Resource id #3DrugId:3d00000002resource(4) of type (mysql result) Drug Search

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Drug ID: 3d00000002

Drug Name: Cabazitaxel

Generic Names: Jevtana

Category: Chemotherapy

Legal Status: Non Opioid Prescription only drug

OTC: No

Indication for Mother: Category D
There is positive evidence of human fetal risk based on adverse reaction data from investigational or marketing experience or studies in humans, but potential benefits may warrant use of the drug in pregnant women despite potential risks.

Recommended Dose: Dose is based on Body Surface Area (BSA) of the individual.

The recommended dose is 25 mg/m as a one-hour intravenous infusion every three weeks in combination with oral prednisone 10 mg.

Recommended In: This medication is an antineoplastic agent, prescribed for prostate cancer with prednisone. It slows or stops the growth of cancer cells.

Directions For Use: It comes as a solution for injection to be administered by a trained healthcare provider into the vein.

Storage: Store it at room temperature (25C), and in an airtight container.

Dosage Forms: Intravenous Injection

Side Effects: Blood - Anemia, abnormal decrease in white blood cells and platelets.

Heart - Abnormal heart rhythm and low blood pressure.

Gastrointestinal - Diarrhea, nausea, vomiting, constipation, abdominal pain, and indigestion.

General - Fatigue, weakness, fever, swelling in the extremities, throat inflammation and generalized pain.

Infections - Urinary tract infections.

Metabolic - Loss of appetite, dehydration and decrease in weight.

Musculoskeletal - Back pain, joint pain and muscle spasms.

Central Nervous System - Nerve disease, sensory loss, dizziness, and headache.

Genitourinary - Blood in urine and painful urination.

Respiratory - Difficulty in breathing and cough.

Skin - Hair loss.

In Case of Overdose: There is no known antidote for Cabazitaxel overdose. Anticipated complications of overdose include exacerbation of adverse reactions such as bone marrow suppression and gastrointestinal disorders.

In case of overdose, the patient should be kept in a specialized unit where vital signs, chemistry and particular functions can be closely monitored. Patients should receive therapeutic G-CSF as soon as possible after discovery of overdose. Other appropriate symptomatic measures should be taken, as needed.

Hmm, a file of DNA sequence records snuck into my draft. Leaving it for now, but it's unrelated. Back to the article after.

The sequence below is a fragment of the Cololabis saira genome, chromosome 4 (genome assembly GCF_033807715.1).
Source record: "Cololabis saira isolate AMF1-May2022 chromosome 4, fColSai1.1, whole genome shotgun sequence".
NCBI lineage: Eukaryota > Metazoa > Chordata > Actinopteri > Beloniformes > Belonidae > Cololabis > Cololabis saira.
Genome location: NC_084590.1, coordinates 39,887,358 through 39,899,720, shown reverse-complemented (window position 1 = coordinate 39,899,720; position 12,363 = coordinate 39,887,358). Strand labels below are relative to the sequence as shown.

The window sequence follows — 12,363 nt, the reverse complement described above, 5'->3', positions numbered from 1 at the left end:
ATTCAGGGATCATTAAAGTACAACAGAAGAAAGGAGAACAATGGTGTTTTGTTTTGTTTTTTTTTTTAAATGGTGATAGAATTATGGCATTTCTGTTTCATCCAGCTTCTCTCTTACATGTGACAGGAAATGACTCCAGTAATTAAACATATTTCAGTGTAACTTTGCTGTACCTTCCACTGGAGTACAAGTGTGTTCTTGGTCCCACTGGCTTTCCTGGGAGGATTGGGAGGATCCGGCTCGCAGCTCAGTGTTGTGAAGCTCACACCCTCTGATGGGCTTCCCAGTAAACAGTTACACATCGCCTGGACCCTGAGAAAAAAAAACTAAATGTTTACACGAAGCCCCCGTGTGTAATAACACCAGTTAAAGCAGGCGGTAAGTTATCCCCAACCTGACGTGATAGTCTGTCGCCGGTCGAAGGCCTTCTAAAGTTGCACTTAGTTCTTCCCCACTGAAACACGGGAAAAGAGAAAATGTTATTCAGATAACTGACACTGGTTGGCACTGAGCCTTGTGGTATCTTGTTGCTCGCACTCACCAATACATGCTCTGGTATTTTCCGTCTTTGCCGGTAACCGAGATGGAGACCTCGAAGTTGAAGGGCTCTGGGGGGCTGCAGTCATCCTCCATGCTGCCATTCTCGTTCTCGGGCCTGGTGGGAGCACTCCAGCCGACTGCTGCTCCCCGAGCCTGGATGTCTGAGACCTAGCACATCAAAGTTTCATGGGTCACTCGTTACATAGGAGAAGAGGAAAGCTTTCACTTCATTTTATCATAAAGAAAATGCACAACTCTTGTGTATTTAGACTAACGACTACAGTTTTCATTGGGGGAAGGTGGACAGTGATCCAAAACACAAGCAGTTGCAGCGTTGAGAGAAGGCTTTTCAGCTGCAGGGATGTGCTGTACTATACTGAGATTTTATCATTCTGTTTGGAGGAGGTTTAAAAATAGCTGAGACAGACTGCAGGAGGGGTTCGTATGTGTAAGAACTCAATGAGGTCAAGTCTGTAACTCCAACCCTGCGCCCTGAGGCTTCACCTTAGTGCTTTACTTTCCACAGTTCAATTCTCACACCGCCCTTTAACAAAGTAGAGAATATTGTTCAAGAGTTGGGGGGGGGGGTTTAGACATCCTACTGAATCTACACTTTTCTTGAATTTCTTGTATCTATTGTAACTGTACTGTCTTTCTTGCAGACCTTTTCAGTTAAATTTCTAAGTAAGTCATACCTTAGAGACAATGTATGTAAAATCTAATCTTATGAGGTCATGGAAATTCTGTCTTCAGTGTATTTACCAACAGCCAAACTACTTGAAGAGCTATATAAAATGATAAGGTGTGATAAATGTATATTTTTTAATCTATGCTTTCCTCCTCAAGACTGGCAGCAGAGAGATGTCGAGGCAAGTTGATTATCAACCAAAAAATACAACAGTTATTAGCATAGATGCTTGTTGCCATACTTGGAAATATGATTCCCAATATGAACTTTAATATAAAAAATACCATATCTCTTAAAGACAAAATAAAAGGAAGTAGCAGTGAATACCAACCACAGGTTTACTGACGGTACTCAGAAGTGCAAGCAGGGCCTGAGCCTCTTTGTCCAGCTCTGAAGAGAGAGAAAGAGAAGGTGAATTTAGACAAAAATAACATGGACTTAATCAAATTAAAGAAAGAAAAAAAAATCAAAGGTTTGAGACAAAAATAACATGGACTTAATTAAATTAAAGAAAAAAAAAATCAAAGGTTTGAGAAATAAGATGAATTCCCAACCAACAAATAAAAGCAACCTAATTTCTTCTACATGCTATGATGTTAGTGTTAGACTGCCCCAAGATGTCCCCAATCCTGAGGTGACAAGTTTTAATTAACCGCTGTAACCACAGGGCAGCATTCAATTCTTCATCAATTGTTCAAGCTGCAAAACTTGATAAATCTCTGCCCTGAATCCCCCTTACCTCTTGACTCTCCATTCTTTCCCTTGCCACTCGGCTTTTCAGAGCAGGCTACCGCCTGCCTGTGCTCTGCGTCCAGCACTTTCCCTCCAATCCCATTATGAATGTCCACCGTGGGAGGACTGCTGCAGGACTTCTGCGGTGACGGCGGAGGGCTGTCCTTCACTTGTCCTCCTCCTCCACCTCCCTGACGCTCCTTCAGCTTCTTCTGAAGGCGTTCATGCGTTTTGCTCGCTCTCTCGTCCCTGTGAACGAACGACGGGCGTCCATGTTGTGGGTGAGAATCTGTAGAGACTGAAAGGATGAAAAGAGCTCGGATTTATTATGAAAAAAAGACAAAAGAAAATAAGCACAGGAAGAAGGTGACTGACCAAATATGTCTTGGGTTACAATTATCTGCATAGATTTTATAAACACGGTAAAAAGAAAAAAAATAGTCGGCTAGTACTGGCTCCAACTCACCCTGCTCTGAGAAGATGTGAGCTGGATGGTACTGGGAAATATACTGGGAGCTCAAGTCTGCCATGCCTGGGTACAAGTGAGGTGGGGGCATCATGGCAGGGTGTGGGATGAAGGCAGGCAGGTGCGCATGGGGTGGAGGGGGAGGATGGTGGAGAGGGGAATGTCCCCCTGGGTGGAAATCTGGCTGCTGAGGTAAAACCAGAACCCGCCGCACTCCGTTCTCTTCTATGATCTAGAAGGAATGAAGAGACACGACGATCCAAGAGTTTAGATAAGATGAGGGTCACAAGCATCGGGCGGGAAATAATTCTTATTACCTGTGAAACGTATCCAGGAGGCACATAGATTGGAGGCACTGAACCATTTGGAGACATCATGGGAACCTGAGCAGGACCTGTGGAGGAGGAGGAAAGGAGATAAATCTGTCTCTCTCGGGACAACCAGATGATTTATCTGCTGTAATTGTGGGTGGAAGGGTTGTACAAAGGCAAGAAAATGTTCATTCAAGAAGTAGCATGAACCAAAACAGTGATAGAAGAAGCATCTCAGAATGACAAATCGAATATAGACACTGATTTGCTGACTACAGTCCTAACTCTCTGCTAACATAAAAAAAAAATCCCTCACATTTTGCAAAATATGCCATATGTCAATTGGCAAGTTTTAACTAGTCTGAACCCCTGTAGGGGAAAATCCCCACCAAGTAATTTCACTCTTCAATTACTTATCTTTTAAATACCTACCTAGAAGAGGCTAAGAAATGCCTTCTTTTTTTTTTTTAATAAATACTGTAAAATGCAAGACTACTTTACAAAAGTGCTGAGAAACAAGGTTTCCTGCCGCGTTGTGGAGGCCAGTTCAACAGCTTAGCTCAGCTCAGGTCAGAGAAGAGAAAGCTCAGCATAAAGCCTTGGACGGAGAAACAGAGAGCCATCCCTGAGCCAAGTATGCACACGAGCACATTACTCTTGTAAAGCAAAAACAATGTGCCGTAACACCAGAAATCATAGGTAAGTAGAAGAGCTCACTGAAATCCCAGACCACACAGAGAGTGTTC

Avoid If: Caution should be exercised in patients with history of bone marrow depression, poor immunity, decrease in white blood cells, dehydration, kidney or liver disease, infection, stomach problem, any allergy, who are taking other medications, elderly, children, during pregnancy and breastfeeding.

It may cause dizziness, do not drive a car or operate machinery while taking this medication.

Avoid contact with people who have infections.

It may reduce platelet counts; avoid injury or bruising.

Patient may develop with increased risk of kidney damage with the following symptoms: decreased amount of urine, swelling of the face or body. If it is so consult with your doctor.

Avoid live vaccination during the treatment period.

Monitor complete blood counts regularly while taking this medication.

Contraindicated in patients with severe decrease in white blood cells, and hypersensitivity.

Drug Interaction: Some products that may interact with this drug include: other drugs that can cause bleeding/bruising (including antiplatelet drugs such as clopidogrel, NSAIDs such as ibuprofen/naproxen, "blood thinners" such as warfarin/dabigatran).

Aspirin can increase the risk of bleeding when used with this medication. However, if your doctor has directed you to take low-dose aspirin for heart attack or stroke prevention (usually at dosages of 81-325 milligrams a day), you should continue taking it unless your doctor instructs you otherwise. Ask your doctor or pharmacist for more details.

Other medications can affect the removal of cabazitaxel from your body, which may affect how cabazitaxel works. Examples include azole antifungals (such as itraconazole), macrolide antibiotics (such as clarithromycin), HIV protease inhibitors (such as ritonavir), nefazodone, rifamycins (such as rifabutin), St. John's wort, drugs used to treat seizures (such as carbamazepine, phenytoin, phenobarbital), among others.



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